A networked economy is not just one that connects people to a network. That is a broadcast economy. A networked economy is one that allows people to connect works together to create new works. Copyright should protect creators of content, but it should do so to benefit the creators, not support vast industries that market, sell, and repackage these works long after the original creator is dead. As Lawrence Lessig so eloquently put it:

  • Creativity and innovation always builds on the past.
  • The past always tries to control the creativity that builds upon it.
  • Free societies enable the future by limiting this power of the past.
  • Ours is less and less a free society.

A networked economy limits the past to enable the future.

3)    A government that uses a networked approach to creating a strategy for a connected economy.

An agrarian economy was managed using papyrus, an industrial economy was managed via printing press, typewriters and carbon copy paper. A digital economy strategy and managing policies were created on Microsoft Word and with email. A Network Economy can and only will be successfully managed and regulated when those trying to regulate it stop using siloed, industrial modes of production, and instead start thinking and organizing like a network. Not to ring an old bell, but today, that means drafting the policy, from beginning to end, on GCPEDIA, the only platform where federal public servants can actually organize in a network.

Managing an industrial economy would have been impossible using hand written papyrus, not just because the tools could not have handled the volume and complexity of the work but because the underlying forms of thinking and organizing that are shaped by that tool are so different from how an industrial economy works.

I’m going to predict it right now. Until a digital economy strategy is drafted using online but internally-connected tools like wikis, it will fail. I say this not because the people working on it will not be intelligent, but because they won’t be thinking in a connected way. It will be like horse and buggy users trying to devise what a policy framework for cars should look like. It will suck and terrible, terrible decisions will be made.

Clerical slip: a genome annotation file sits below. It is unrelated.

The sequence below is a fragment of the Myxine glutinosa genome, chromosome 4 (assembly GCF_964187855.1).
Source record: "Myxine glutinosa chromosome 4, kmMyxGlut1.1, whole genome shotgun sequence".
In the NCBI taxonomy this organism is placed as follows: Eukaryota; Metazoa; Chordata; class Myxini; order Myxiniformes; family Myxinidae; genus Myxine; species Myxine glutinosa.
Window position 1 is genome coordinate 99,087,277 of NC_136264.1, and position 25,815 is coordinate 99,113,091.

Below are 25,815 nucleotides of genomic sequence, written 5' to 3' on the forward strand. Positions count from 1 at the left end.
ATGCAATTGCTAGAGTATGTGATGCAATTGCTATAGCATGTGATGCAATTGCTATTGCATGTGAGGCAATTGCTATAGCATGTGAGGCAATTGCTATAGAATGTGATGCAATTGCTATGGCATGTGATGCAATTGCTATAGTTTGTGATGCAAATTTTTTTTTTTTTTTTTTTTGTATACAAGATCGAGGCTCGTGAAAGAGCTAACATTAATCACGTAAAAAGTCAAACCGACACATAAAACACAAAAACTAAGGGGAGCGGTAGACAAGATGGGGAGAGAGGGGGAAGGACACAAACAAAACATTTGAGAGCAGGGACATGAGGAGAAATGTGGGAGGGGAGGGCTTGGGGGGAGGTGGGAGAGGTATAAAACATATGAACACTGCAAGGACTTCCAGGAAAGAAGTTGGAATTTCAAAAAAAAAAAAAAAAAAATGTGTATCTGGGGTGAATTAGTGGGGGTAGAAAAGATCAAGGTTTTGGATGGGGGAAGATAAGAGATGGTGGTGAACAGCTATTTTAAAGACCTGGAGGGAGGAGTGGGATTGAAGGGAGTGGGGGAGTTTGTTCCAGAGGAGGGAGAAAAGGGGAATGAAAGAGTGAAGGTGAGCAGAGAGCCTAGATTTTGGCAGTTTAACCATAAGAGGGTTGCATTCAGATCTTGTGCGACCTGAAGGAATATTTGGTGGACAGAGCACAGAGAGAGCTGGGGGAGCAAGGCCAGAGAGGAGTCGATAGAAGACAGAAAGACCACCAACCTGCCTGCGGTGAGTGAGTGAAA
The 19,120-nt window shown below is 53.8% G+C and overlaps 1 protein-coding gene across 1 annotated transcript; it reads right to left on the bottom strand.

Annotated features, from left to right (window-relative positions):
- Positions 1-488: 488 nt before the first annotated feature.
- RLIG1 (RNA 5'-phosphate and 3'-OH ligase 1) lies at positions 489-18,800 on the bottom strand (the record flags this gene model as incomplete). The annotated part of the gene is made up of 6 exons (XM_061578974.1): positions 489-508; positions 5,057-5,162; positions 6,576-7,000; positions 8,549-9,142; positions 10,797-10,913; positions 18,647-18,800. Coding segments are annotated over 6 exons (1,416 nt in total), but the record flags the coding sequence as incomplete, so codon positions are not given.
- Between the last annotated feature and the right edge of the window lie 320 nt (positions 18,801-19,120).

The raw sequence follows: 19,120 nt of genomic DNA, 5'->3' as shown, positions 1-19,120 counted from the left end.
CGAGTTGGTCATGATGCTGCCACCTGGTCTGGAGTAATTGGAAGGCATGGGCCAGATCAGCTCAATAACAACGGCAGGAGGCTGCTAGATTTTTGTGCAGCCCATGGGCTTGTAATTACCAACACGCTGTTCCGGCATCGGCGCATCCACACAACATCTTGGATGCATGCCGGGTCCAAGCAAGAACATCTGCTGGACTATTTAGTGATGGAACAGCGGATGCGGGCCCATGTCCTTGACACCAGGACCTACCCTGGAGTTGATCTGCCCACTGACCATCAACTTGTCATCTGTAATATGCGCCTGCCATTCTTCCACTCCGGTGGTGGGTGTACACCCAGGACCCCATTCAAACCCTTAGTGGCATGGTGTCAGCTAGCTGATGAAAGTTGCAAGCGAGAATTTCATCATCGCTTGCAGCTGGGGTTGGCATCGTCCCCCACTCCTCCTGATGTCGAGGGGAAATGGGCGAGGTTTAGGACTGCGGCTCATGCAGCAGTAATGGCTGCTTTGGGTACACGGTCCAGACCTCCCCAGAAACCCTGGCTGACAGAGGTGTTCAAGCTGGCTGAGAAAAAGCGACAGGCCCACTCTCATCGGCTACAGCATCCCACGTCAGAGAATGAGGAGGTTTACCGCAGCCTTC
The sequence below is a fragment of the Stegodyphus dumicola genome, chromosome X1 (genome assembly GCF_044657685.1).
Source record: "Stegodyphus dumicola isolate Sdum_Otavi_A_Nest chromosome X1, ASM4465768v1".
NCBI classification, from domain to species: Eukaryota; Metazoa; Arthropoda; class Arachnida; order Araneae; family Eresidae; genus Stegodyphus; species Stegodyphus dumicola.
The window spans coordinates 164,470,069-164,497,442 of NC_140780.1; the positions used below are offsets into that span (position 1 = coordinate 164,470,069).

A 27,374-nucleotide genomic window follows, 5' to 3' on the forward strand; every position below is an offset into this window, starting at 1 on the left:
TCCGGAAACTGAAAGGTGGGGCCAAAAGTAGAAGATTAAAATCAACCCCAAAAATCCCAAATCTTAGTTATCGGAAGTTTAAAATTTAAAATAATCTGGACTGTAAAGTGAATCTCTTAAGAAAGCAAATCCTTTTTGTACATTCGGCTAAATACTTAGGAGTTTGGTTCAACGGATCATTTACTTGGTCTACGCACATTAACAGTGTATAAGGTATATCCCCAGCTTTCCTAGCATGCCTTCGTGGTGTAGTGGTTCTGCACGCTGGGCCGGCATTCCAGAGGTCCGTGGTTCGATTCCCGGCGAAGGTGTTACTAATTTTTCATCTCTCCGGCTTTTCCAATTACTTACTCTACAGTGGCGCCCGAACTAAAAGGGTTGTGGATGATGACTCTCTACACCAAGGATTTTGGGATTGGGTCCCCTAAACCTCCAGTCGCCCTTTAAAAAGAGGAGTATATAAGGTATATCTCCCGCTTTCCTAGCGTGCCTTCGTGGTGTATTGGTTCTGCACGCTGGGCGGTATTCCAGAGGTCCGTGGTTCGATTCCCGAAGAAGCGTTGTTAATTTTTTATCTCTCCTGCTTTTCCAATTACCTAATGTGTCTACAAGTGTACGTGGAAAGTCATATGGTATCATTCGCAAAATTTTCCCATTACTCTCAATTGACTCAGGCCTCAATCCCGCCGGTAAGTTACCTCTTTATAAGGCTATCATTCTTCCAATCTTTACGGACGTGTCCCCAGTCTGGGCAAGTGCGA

In summary, these are the three things I think the federal government needs to be focused on if we are going to create a digital economy strategy that positions us to be leaders by 2017. This is the infrastructure that needs to be in place to ensure that we maximize our capacity to connect each other and our work and reap the benefits of that network.

The PM’s Advisory Committee on the Public Service: The Good, The Bad, The Hopeful

On February 25th Paul Tellier and David Emerson – two men whose understanding of Ottawa I have a tremendous amount of respect for – released The Fourth Report of the Prime Minister’s Advisory Committee on the Public Service. It is a document that is worth diving into as these reports will likely serve as reference points for (re)thinking on renewing government for the foreseeable future.

The Bad:

On the rough side, I have a single high-level comment: These reports are likely to be as close as we are going to get in Canada to Australia’s Government 2.0 Taskforce (on which I served as part of the international reference group) or Britain’s Cabinet Office Power of Information Taskforce Report (which would have been tremendous to have been involved in).

To be clear, this is not the fault of the committee. Its terms of reference appear to be much broader. This has to predictable consequences. First, relatively little time is dedicated to the general reorganizing of society being prompted by the now 40 year old internet revolution is only carving out a small role. The committee is thus not able to dive into any detail on how the changing role of information in society, on open data, on the power of self-organization, or the rising power and influence of social media could and should re-shape the public service.

Second, much more time is dedicated to thinking about problems around HR and pay. These are important issues. However, since the vision of the public service remains broadly unchanged, my sense is the reforms, while sometimes large, are ultimately tweaks designed to ensure the continuation of the current model – not prompting a rethink (or the laying of groundwork) for a 21st century public service which will ultimately have to look different to stay relevant.

The best example of the implications of this limited scope can be found under the section “Staying Relevant and Connected.” Here the report has two recommendations, including:

The Public Service must take full advantage of collaborative technologies to facilitate interaction with citizens, partners and stakeholders.